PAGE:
Social site characterisation: from concept to application. A review of relevant social science literature and a toolkit for social site characterisation

Global observation by the scientific community of CCS demonstration projects has permitted a much wider understanding of aspects of CCS more closely aligned to the social sciences (i.e. sociology, anthropology, psychology, communications, and economics). This experience has provided insight, to some degree, into the public’s reaction to CCS and has been instrumental in informing several of the recent guides for designing CCS-related public outreach, communication, and engagement programs. Many guides for public outreach recommend that the developer take the necessary time during project planning to obtain a solid understanding of the concerns and perspectives of a project’s stakeholders. These should, in turn, be used in designing and implementing project deployment.

In many ways, social site characterisation is similar to the common steps of stakeholder identification, mapping, and response however, the term was chosen to resonate with technical experts involved in CCS who are keenly aware of the importance of site characterisation for ensuring the integrity of a CCS project.

Social site characterisation draws its reference from the critical role of geological site characterisation for CCS projects, expanding the concept however, to suggest that in addition to assessing the technical and/or physical characteristics of a site, one should also consider the social – or human – characteristics in selecting and designing projects.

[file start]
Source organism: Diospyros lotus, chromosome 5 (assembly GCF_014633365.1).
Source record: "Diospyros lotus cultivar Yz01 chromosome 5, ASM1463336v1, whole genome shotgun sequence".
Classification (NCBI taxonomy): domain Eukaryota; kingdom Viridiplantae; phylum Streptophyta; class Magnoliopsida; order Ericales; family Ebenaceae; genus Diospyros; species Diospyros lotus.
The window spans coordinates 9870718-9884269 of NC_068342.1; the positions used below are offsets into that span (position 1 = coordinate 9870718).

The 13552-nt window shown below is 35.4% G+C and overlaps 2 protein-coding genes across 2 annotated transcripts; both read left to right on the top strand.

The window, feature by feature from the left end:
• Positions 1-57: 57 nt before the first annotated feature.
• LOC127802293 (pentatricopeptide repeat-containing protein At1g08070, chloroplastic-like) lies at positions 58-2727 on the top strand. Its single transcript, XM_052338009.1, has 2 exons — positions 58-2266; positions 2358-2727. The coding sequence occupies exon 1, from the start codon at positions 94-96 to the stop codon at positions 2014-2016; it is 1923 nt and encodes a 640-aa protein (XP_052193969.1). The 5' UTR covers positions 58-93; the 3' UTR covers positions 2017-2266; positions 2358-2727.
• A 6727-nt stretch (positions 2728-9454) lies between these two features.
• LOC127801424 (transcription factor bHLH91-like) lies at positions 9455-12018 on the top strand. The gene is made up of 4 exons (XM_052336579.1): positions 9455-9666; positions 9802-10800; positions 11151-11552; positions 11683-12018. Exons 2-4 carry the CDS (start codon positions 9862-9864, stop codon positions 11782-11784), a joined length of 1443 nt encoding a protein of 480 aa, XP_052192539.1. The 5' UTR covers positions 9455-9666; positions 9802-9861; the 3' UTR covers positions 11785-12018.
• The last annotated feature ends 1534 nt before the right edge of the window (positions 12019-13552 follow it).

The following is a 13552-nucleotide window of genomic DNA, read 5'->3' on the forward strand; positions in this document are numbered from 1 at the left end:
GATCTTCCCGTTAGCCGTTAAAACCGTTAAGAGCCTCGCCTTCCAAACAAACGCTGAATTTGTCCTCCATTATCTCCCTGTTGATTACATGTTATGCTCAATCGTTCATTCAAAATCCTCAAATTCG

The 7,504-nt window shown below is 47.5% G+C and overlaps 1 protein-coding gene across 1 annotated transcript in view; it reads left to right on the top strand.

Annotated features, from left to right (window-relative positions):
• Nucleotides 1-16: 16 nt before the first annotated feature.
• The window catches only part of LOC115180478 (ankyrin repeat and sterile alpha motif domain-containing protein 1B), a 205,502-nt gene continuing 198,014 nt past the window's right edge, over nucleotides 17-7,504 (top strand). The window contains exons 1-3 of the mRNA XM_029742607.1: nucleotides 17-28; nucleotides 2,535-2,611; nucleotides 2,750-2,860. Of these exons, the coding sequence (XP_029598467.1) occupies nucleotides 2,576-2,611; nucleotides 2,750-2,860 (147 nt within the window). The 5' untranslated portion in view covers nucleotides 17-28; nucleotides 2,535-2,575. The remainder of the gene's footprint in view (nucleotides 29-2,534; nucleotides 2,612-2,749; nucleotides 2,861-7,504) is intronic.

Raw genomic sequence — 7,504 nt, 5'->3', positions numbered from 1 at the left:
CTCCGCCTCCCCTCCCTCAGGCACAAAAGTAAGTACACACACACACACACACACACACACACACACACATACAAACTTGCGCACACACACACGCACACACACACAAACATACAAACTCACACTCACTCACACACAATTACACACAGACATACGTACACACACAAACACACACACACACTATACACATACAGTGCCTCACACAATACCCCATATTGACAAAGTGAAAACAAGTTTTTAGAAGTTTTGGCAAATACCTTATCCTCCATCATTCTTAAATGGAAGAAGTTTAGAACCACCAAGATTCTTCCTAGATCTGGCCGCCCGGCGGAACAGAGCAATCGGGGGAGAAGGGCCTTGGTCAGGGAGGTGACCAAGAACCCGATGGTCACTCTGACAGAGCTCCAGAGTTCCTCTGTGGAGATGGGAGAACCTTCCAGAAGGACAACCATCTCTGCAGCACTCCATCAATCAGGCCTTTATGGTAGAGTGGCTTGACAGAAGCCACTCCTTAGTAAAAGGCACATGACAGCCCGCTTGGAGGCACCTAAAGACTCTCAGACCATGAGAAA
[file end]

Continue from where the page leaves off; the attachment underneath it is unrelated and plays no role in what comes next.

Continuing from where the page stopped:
This report begins to examine why and how to conduct social site characterisation for CCS projects. Part 1 reviews a selection of social science literature that could provide insights to CCS project development. Part 2 includes a series of practical Social Site Characterisation activities and workbooks to assist project proponents with the application and implementation of in-depth understanding of the local community. It is recommended to be utilised in conjunction with the Communications and Engagement Toolkit for CCS Projects.

Organisation 
Global CCS Institute
AJW Inc.
Commonwealth Scientific and Industrial Research Organisation (CSIRO)
Topics 
Public engagement
Social research
Carbon capture, use and storage (CCUS)

One of the key factors of successful stakeholder engagement is to know the project community. The term ‘social site characterisation’ has been coined to describe the process of collecting and incorporating information about stakeholder views around CCS projects. This report begins to examine why, and how to conduct social site characterisation for CCS projects. Part 1 reviews a selection of social science literature that could provide insights to CCS project development. Part 2 includes a Social Site Characterisation Toolkit to assist project proponents with the practical application of in-depth understanding of the local community.

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